California Supreme Court Rejects Federal De Minimis Doctrine for State Wage Claims
On July 26, 2018, in a unanimous decision, the California Supreme Court in Troester v. Starbucks Corporation held that the federal “de minimis doctrine” does not apply to claims for unpaid wages under the California Labor Code.
The federal “de minimis doctrine,” which has existed for decades in connection with claims brought under the Fair Labor Standards Act, effectively excuses employers from paying wages for small amounts of otherwise compensable time, taking into account three factors: (1) the administrative difficulty of recording the additional time, (2) the aggregate amount of compensable time, and (3) the regularity of the additional work.
The plaintiff in Troester worked for Starbucks as a shift supervisor. At the end of every closing shift, he was required to clock out before completing a handful of final tasks, including starting a software program that submitted data to headquarters, activating the store alarm, locking up, and walking his coworkers to their cars. Because he had already clocked out, he was not paid for the time he spent performing these activities, which usually took four to ten minutes each day.
When the plaintiff sued for unpaid wages under the California Labor Code, Starbucks argued that the “de minimis doctrine” applied to the few quick tasks the plaintiff had to perform after clocking out. The California Supreme Court disagreed. Noting that California wage laws are generally more protective of employees than federal wage laws and require employees to be paid for “any” and “all” time worked, the Court held that the “de minimis doctrine” is not a valid defense to claims for unpaid wages brought under state law.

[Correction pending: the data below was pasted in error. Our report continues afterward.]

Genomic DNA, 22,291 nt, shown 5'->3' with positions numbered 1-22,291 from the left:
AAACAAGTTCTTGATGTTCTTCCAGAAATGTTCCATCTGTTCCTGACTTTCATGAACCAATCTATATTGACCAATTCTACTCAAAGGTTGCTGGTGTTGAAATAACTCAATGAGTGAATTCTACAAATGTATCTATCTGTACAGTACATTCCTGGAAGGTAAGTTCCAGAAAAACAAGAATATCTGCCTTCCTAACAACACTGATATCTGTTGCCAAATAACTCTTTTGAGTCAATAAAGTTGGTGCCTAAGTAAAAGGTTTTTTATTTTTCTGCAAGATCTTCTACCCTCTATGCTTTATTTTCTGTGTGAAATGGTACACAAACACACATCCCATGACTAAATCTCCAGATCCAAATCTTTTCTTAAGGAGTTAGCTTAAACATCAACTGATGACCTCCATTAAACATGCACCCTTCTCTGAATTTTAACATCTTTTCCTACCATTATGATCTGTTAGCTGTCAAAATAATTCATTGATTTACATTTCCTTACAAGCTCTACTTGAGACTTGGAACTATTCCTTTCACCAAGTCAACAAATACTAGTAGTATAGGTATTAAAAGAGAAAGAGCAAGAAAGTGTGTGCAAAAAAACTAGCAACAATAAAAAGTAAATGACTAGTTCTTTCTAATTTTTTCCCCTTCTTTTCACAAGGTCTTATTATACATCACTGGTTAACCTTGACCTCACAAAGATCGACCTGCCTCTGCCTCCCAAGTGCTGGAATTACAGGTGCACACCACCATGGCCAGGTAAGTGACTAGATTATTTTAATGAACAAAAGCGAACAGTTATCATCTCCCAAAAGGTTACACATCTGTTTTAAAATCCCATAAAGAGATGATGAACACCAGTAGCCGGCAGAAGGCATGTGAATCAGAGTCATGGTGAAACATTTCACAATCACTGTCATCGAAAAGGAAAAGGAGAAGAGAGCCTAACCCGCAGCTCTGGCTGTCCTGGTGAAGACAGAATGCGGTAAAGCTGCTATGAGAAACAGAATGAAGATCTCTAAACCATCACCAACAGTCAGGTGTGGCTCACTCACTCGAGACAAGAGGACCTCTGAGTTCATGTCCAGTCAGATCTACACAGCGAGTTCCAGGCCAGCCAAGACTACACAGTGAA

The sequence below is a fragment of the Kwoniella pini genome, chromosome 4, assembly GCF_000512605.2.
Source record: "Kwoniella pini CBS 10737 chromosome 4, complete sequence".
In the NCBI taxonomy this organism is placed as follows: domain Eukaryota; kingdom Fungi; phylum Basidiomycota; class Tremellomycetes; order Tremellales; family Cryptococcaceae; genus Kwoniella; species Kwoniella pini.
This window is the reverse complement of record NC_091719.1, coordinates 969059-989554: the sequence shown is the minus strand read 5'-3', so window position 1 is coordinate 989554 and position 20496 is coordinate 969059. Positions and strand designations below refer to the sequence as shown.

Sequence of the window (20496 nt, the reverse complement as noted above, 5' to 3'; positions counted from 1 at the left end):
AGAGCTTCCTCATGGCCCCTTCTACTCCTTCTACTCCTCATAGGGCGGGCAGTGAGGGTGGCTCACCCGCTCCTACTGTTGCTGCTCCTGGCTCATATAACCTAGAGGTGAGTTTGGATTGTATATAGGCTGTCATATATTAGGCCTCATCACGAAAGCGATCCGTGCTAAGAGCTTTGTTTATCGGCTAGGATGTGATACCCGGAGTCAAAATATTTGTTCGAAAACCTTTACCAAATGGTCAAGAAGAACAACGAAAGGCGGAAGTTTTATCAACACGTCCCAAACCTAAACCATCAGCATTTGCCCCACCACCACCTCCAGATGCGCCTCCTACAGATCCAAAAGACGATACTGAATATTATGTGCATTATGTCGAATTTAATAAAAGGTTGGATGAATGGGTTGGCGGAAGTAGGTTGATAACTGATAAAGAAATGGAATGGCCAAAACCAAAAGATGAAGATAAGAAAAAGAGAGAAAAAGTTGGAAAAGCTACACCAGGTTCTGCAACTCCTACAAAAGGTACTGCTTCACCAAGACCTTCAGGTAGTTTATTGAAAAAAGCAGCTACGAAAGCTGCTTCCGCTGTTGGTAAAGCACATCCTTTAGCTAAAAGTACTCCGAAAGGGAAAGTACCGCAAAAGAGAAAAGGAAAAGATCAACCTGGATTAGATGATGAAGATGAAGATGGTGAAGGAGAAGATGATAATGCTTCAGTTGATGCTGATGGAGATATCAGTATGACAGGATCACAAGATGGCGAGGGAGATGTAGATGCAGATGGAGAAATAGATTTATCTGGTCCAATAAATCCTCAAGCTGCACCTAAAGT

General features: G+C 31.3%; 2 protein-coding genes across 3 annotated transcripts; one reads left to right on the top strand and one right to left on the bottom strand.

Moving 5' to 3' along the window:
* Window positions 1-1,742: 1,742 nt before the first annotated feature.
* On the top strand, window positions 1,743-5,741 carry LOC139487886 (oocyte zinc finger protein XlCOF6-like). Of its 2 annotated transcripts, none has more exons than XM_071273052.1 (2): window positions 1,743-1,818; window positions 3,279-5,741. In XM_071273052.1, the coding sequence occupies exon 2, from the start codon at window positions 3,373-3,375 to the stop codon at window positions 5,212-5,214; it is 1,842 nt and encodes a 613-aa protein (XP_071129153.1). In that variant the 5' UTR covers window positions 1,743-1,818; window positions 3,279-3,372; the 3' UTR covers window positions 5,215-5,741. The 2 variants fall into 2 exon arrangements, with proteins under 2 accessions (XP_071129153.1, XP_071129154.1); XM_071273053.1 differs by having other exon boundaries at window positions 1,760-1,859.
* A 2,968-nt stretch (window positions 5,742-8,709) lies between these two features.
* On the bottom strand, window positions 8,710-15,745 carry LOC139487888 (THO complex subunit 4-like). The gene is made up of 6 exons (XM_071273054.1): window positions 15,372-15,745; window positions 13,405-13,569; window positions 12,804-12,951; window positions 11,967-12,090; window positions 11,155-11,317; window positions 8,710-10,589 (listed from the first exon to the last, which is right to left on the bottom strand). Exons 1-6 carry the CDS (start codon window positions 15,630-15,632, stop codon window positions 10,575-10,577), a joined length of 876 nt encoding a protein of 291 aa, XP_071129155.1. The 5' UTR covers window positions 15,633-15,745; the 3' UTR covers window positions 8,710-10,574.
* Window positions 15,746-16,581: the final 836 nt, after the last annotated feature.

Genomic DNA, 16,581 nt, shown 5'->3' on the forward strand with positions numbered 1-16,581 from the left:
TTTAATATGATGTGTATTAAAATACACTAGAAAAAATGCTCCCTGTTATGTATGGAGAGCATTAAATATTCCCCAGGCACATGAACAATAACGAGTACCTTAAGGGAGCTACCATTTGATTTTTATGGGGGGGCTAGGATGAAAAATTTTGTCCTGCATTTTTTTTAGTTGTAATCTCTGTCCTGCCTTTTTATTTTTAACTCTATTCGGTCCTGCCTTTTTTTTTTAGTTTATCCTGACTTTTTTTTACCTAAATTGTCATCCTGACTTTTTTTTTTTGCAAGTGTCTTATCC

Importantly, however, although the Court rejected the federal “de minimis doctrine,” it acknowledged that there might be scenarios where an employee’s “activities… are so irregular or brief in duration that it would not be reasonable to require employers to compensate employees for the time spent on them.” Whether such circumstances exist, or what those circumstances might look like, remain open questions going forward. What the Court made clear, though, was that the plaintiff’s situation at Starbucks was not one of those circumstances: “What Starbucks calls ‘de minimis’ is not de minimis at all to many ordinary people who work for hourly wages.”
What Employers Should Know
There certainly will be a flood of litigation testing whether various off the clock activities are “so irregular or brief” that employers are excused from paying employees for time spent on them. Nevertheless, given the Court’s hostility to the Starbucks argument, it is almost certain that any such circumstances will be rare. It is crucial now that employers evaluate their timekeeping practices to determine whether there is any work that employees are performing before or after clocking in/out, especially work that is done regularly and amounts to more than just a few seconds.